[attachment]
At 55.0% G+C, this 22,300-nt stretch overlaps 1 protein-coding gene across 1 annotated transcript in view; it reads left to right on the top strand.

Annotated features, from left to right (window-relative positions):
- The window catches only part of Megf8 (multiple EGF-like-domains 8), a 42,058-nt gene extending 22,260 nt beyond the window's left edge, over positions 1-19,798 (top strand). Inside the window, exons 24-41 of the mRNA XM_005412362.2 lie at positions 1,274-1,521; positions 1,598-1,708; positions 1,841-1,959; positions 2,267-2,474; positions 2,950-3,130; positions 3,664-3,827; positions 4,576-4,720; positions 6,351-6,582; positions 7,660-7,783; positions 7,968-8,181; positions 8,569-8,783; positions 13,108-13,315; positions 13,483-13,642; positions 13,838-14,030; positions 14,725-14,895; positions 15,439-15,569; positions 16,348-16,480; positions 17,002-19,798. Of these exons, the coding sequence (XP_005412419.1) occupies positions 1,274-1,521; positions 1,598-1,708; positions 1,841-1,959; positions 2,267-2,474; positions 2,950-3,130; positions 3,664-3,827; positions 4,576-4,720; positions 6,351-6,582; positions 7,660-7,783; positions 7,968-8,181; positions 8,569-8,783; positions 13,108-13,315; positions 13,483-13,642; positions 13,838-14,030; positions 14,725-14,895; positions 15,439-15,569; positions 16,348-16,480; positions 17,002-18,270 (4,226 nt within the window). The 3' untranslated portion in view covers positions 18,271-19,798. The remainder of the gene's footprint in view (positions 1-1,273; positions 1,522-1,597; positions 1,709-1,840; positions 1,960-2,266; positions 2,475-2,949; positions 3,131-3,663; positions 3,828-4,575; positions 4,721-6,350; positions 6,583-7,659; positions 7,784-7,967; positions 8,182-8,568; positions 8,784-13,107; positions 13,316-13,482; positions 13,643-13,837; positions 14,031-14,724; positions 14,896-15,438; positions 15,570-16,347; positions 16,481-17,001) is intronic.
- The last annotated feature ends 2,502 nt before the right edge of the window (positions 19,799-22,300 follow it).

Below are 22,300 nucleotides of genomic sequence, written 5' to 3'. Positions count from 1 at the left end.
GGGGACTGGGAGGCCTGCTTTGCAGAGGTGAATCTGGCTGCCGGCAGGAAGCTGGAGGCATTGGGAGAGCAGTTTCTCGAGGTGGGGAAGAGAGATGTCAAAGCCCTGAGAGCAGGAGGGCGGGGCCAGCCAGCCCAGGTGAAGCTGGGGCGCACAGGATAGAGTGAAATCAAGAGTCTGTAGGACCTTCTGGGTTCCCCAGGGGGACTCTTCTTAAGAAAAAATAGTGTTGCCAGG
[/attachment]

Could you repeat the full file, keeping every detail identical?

At 55.0% G+C, this 22,300-nt stretch overlaps 1 protein-coding gene across 1 annotated transcript in view; it reads left to right on the top strand.

Annotated features, from left to right (window-relative positions):
- The window catches only part of Megf8 (multiple EGF-like-domains 8), a 42,058-nt gene extending 22,260 nt beyond the window's left edge, over positions 1-19,798 (top strand). Inside the window, exons 24-41 of the mRNA XM_005412362.2 lie at positions 1,274-1,521; positions 1,598-1,708; positions 1,841-1,959; positions 2,267-2,474; positions 2,950-3,130; positions 3,664-3,827; positions 4,576-4,720; positions 6,351-6,582; positions 7,660-7,783; positions 7,968-8,181; positions 8,569-8,783; positions 13,108-13,315; positions 13,483-13,642; positions 13,838-14,030; positions 14,725-14,895; positions 15,439-15,569; positions 16,348-16,480; positions 17,002-19,798. Of these exons, the coding sequence (XP_005412419.1) occupies positions 1,274-1,521; positions 1,598-1,708; positions 1,841-1,959; positions 2,267-2,474; positions 2,950-3,130; positions 3,664-3,827; positions 4,576-4,720; positions 6,351-6,582; positions 7,660-7,783; positions 7,968-8,181; positions 8,569-8,783; positions 13,108-13,315; positions 13,483-13,642; positions 13,838-14,030; positions 14,725-14,895; positions 15,439-15,569; positions 16,348-16,480; positions 17,002-18,270 (4,226 nt within the window). The 3' untranslated portion in view covers positions 18,271-19,798. The remainder of the gene's footprint in view (positions 1-1,273; positions 1,522-1,597; positions 1,709-1,840; positions 1,960-2,266; positions 2,475-2,949; positions 3,131-3,663; positions 3,828-4,575; positions 4,721-6,350; positions 6,583-7,659; positions 7,784-7,967; positions 8,182-8,568; positions 8,784-13,107; positions 13,316-13,482; positions 13,643-13,837; positions 14,031-14,724; positions 14,896-15,438; positions 15,570-16,347; positions 16,481-17,001) is intronic.
- The last annotated feature ends 2,502 nt before the right edge of the window (positions 19,799-22,300 follow it).

Below are 22,300 nucleotides of genomic sequence, written 5' to 3'. Positions count from 1 at the left end.
GGGGACTGGGAGGCCTGCTTTGCAGAGGTGAATCTGGCTGCCGGCAGGAAGCTGGAGGCATTGGGAGAGCAGTTTCTCGAGGTGGGGAAGAGAGATGTCAAAGCCCTGAGAGCAGGAGGGCGGGGCCAGCCAGCCCAGGTGAAGCTGGGGCGCACAGGATAGAGTGAAATCAAGAGTCTGTAGGACCTTCTGGGTTCCCCAGGGGGACTCTTCTTAAGAAAAAATAGTGTTGCCAGG